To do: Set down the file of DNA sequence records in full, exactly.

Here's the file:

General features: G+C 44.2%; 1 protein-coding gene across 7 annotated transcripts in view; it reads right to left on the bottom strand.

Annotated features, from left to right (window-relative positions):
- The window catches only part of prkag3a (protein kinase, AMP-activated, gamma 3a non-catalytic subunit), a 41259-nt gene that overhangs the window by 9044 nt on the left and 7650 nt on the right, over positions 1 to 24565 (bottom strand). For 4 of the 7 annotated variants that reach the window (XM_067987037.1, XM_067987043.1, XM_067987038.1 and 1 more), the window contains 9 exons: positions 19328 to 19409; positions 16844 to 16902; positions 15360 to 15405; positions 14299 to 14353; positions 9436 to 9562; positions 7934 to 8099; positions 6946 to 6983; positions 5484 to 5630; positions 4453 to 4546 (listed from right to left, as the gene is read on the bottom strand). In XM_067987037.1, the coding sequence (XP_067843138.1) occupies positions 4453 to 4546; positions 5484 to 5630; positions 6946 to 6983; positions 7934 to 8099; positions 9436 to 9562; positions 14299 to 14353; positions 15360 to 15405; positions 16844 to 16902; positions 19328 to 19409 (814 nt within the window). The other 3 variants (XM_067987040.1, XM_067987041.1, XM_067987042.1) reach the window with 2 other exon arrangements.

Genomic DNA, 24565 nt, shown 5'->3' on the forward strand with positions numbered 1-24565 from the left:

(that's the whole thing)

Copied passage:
General features: G+C 44.2%; 1 protein-coding gene across 7 annotated transcripts in view; it reads right to left on the bottom strand.

Annotated features, from left to right (window-relative positions):
- The window catches only part of prkag3a (protein kinase, AMP-activated, gamma 3a non-catalytic subunit), a 41259-nt gene that overhangs the window by 9044 nt on the left and 7650 nt on the right, over positions 1 to 24565 (bottom strand). For 4 of the 7 annotated variants that reach the window (XM_067987037.1, XM_067987043.1, XM_067987038.1 and 1 more), the window contains 9 exons: positions 19328 to 19409; positions 16844 to 16902; positions 15360 to 15405; positions 14299 to 14353; positions 9436 to 9562; positions 7934 to 8099; positions 6946 to 6983; positions 5484 to 5630; positions 4453 to 4546 (listed from right to left, as the gene is read on the bottom strand). In XM_067987037.1, the coding sequence (XP_067843138.1) occupies positions 4453 to 4546; positions 5484 to 5630; positions 6946 to 6983; positions 7934 to 8099; positions 9436 to 9562; positions 14299 to 14353; positions 15360 to 15405; positions 16844 to 16902; positions 19328 to 19409 (814 nt within the window). The other 3 variants (XM_067987040.1, XM_067987041.1, XM_067987042.1) reach the window with 2 other exon arrangements.

Genomic DNA, 24565 nt, shown 5'->3' on the forward strand with positions numbered 1-24565 from the left: